from the don't-be-████ dept.
Google, continuing to distance itself from "Don't be evil.", has produced an internal document that endorses political censorship to influence elections and more. The argument is that free speech (an "American tradition") is not viable on the internet due to various factors such as the 2016 election of President Donald J. Trump.
The document admits that big tech companies "control the majority of online conversations" and have made a "shift towards censorship" over the popularity of political choices that they are unwilling to accept. This directly contradicts the repeated assertions that the political bias of big tech company executives doesn't end up affecting the products.
Fortunately for free speech, that document has leaked and now you can see the thinking of those who deem themselves your masters.
According to the briefing itself, it was the product of an extensive process involving "several layers of research," including expert interviews with MIT Tech Review editor-in-chief Jason Pontin, Atlantic staff writer Franklin Foer, and academic Kalev Leetaru. 35 cultural observers and 7 cultural leaders from seven countries on five continents were also consulted to produce it.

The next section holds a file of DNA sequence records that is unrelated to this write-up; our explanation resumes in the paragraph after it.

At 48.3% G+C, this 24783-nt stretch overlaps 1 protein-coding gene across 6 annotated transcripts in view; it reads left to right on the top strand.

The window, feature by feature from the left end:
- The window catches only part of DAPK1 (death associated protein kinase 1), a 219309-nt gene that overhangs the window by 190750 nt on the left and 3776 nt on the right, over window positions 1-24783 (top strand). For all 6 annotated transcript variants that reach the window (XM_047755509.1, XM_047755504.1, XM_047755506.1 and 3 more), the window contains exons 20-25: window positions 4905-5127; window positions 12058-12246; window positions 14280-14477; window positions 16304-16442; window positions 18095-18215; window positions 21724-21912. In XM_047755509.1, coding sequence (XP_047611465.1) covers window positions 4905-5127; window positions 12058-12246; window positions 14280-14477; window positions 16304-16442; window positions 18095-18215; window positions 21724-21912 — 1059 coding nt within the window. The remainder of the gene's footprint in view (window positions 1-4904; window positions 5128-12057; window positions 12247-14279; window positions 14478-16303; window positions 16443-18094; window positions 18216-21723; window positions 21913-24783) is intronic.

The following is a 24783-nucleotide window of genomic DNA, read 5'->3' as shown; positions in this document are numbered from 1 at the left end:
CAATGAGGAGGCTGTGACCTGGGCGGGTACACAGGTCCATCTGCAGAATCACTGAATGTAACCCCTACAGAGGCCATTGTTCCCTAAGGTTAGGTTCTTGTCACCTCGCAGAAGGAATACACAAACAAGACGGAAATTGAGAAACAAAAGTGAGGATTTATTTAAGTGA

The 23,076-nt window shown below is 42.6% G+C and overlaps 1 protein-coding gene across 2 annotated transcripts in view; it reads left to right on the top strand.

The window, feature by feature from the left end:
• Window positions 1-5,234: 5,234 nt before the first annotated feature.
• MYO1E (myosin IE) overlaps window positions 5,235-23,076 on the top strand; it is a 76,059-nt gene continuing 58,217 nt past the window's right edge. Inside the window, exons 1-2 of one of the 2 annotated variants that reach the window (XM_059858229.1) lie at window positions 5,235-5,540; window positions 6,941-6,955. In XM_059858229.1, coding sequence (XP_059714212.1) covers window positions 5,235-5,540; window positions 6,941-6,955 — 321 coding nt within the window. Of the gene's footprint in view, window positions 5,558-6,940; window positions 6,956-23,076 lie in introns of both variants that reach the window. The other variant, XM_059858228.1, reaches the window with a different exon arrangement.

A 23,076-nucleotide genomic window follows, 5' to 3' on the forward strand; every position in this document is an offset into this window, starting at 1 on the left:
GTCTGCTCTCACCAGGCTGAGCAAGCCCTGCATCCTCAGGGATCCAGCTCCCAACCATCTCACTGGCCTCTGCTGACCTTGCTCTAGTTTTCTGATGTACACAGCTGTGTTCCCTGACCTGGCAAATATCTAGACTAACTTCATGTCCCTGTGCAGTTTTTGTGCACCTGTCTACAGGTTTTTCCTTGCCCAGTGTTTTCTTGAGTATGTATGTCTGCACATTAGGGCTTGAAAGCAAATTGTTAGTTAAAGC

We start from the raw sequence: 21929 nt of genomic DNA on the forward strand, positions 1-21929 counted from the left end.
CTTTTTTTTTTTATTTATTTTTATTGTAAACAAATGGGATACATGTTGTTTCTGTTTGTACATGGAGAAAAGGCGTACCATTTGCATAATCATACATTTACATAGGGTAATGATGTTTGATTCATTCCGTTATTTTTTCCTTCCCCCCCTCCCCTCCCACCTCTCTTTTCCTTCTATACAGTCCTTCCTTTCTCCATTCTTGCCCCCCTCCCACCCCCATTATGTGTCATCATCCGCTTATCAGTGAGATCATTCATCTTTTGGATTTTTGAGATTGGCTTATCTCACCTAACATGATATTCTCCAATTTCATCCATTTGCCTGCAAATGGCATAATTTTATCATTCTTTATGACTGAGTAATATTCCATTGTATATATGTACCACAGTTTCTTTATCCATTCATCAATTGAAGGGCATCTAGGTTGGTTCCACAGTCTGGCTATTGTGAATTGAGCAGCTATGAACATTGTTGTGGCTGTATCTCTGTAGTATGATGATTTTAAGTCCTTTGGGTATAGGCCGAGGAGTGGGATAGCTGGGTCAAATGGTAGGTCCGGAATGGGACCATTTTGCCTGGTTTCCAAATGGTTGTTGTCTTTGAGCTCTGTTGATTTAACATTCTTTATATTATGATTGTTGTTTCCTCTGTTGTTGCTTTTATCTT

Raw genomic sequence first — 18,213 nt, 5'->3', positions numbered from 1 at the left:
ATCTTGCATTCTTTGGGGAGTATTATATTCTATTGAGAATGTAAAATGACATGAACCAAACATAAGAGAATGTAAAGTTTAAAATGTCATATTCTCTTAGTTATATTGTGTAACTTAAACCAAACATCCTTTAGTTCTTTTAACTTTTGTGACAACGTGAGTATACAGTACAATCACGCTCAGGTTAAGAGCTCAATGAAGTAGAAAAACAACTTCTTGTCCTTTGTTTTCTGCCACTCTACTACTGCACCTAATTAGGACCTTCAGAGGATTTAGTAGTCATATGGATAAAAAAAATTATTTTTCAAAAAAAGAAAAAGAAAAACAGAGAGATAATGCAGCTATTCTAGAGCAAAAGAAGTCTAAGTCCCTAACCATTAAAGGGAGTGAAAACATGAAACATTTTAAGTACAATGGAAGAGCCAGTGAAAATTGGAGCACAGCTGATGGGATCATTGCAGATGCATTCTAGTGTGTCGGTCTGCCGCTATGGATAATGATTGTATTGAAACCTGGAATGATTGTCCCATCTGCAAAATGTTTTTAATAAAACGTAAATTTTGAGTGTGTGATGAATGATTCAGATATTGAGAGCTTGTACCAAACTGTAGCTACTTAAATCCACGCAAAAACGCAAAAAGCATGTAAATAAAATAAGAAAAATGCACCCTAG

The Breitbart report is divided into several parts:
- Leaked Google Briefing Admits Abandonment of Free Speech For "Safety and Civility" - explains the desire of Google, Twitter, and Facebook to "create well-ordered spaces for safety and civility" on the grounds that the "European tradition" "favors dignity over liberty and civility over freedom."
- Leaked Briefing Says Google Must Move Away from 'American Tradition' of Free Speech to Expand Globally, Attract Advertiser $$$s - explains that Google's grounds is simply to make more money.
- Google Briefing Accused Trump of Spreading 'Conspiracy Theory' - for saying that Google suppressed negative news about Hillary Clinton.
- Google Document Suggests Web Must Be Controlled Because 'Users Are Behaving Badly' - which focuses on "cyber harassment", "cyber racism" including nationalism, and venting about frustrating experiences. It must be noted that Google invited several notorious online harassers to speak as "anti-harassment" experts.